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Teachers do not want mergers of schools and announced 48-hour strike

11 February 2011 / 16:02:30  GRReporter
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Primary and secondary school teachers protest mainly against the mergers and the low budget allocated to education. They announced a 48-hour strike on February 22 and 23 and yesterday some pf them joined the strike of civil servants unions that lasted several hours.

The main requests of the teachers are generally associated with the requests of all employees in the public sector. They do not want their wages to be cut and want their 2010 salary losses to be paid, education costs to reach 5% of GDP, and the initial salary of newly appointed teachers to be 1400 euros. One of the main demands of the branch is not to merge schools according to economic criteria, to recruit new teachers and to introduce educational introductory lessons before the start of classes as well as programs for continuous training of teachers.

Parents and teachers in Thessaloniki also protested against the merger which will be carried out without taking into account the needs of people in different regions of the country. They say this will reduce the quality of education because there will be more students in the classrooms and children will find it difficult to get to school. According to the departments of education in Thessaloniki, 26 schools can be either closed, or merged. The final proposals will be ready in late February and sent to the competent officials in the Ministry of Education.

Nikitas is 30 years old and has been a teacher in informatics since 2005. He has changed 15 schools throughout Greece starting from the island of Ikaria, through Crete, Thessaloniki and Chalkidiki. Currently, he is teaching at the high school in Simandra with a total of 155 children. In Greece, primary school education system is divided into secondary school and lyceum. Nikitas says that the school he teaches at is a high school and has five classes with 55 children with lyceum degree of education. Under the new law, one hundred children from the school will have to move to another school and merge with the students there. So, Nikitas will look for work again then. Regarding the salaries, he says that if you fight back you may keep your salary the same as it was the previous day, but if you don’t fight back they will take it. He himself prefers to travel every day from Thessaloniki to the village where he works, 40 km away from Piraeus, rather than to rent a house or room there because he is already tired to move to different houses every six months or a year.

I spoke            in brief with George Galanis from the Union of Teachers in Piraeus, who participated in the protest organized by ADEDY, about the strike of teachers and their demands.

What are the teachers’ demands and why will you go on strike on February 22 and 23?

The most serious problem of education this year is that it is under the pressure from the International Monetary Fund and the Troika. This year, funding for education is lower than before. When the current Minister of Education, Anna Diamandopoulou was responsible for education in PASOK while the party was in opposition, she pledged that money for education would reach 5% of GDP. Instead, this year we got to the bottom and subsidies fell below 3%. In this connection, they decided to merge or close schools to save money. To close schools means that children who have studied there will be spread to other schools. As for the merger, there are many schools that share a common yard for example. These schools will be merged. This will save staff by bringing together classes. The problem here is not that jobs for teachers will be reduced. The point is that there will be at least 30 students in the high school classes and at least 25 students in elementary school classes. Currently, most classes are of about twenty children or a little more. We have constant meetings with the parents who are worried. This is the most important issue for us by February 23. But the worst is that resources from education will be cut. It is not something new - the same happens in healthcare and in other fields of the state sector.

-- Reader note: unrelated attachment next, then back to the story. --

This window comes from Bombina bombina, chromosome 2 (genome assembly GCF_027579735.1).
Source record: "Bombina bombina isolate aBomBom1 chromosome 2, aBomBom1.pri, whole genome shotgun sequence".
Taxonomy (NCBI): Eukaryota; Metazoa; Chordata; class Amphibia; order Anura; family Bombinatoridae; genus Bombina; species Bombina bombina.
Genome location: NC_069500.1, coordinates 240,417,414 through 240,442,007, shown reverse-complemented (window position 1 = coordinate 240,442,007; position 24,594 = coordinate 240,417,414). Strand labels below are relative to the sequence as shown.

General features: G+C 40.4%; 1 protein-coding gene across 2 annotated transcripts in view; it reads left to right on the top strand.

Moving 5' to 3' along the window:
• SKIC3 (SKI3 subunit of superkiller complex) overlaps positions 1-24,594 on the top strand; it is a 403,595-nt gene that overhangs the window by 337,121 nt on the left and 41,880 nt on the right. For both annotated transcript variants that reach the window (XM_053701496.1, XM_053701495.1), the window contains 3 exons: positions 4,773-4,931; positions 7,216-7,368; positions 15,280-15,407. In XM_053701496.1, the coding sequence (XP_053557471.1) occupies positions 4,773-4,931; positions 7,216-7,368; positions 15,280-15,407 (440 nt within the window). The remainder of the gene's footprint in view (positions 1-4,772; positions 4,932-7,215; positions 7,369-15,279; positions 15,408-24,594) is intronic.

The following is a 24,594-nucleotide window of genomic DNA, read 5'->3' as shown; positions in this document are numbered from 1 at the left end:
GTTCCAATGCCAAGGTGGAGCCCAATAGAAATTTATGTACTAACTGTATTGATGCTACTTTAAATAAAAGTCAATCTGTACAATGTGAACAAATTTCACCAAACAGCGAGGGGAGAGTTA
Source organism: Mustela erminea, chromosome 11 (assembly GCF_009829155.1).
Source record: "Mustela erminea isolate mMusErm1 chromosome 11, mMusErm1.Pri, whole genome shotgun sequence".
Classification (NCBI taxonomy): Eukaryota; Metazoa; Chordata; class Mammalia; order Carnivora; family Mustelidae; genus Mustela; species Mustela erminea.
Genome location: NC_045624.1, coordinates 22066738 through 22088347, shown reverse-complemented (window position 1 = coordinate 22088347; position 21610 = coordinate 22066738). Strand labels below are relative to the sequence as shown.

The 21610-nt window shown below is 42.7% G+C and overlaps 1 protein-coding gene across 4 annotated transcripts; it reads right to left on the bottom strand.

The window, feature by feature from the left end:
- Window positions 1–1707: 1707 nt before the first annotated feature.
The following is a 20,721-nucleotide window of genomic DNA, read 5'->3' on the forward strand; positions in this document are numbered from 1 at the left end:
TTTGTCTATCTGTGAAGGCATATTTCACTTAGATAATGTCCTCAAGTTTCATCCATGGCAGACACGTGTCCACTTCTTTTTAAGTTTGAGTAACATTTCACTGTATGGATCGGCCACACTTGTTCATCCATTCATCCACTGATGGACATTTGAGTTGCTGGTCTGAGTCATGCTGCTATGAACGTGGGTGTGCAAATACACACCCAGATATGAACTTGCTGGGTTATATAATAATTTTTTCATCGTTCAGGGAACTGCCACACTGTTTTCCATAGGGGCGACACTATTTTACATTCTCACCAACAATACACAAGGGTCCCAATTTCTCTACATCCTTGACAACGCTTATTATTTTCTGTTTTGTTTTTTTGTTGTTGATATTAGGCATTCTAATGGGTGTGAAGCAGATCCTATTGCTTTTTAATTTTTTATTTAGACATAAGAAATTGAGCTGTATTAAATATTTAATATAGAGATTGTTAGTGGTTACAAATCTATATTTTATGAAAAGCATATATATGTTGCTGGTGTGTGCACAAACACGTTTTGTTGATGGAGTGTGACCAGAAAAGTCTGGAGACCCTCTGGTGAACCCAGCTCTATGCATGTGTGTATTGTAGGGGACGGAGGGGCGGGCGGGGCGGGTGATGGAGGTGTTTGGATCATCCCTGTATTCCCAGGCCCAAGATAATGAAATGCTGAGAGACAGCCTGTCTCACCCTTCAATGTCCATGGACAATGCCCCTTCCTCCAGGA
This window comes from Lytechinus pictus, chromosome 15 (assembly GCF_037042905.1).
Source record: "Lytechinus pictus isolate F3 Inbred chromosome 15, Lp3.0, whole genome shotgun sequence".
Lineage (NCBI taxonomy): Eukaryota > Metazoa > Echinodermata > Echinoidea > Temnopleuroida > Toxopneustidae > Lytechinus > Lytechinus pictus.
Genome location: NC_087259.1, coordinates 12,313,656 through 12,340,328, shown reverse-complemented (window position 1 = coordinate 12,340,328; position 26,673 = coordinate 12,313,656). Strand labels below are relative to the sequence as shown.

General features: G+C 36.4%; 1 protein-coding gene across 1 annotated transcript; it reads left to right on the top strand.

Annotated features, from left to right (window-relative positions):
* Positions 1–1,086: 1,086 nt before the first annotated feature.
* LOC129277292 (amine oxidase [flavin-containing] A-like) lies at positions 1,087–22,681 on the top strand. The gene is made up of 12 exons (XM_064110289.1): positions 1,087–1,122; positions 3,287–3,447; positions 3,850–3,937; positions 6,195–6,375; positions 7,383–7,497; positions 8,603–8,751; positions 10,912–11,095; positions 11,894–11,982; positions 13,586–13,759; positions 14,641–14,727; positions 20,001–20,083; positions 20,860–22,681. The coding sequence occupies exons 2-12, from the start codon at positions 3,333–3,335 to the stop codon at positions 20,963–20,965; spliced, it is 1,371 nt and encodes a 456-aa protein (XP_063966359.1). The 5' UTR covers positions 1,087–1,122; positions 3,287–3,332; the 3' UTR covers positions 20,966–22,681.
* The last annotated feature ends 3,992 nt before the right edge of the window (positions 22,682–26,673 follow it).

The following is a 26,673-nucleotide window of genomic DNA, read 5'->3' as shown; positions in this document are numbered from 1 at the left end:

What is your opinion about the new program of the Ministry to include English language and theatre in the first graders curriculum? How is the program being implemented?

The program is running since September last year and is being piloted in 800 schools. This is a big balloon. I myself work at such a school. The idea was the children to leave the school but to learn something. But it is not so because they spend less time at school. At these schools, children start learning English language and informatics in the first grade but no one can prove that they have to learn a foreign language before they have learned to write in their native language. Kids still can not write in Greek and they want them to learn English. They have classes in informatics without any curriculum. Besides, at this age children have a close relationship with the teacher, and now first graders have six teachers. They meet different teachers the whole day – they have a teacher in general subjects but they have different teachers in physical education, English language, informatics, theatre, music, painting ... The worse is that they took a high school teacher to teach the small pupils without following a specific program. This new educational program in primary schools is funded by the European Union and it will operate until there are grants, but what about when the funding stops?

Tags: NewsSocietySchoolsTeachersStrikeMergerCurriculumMinistry of Education
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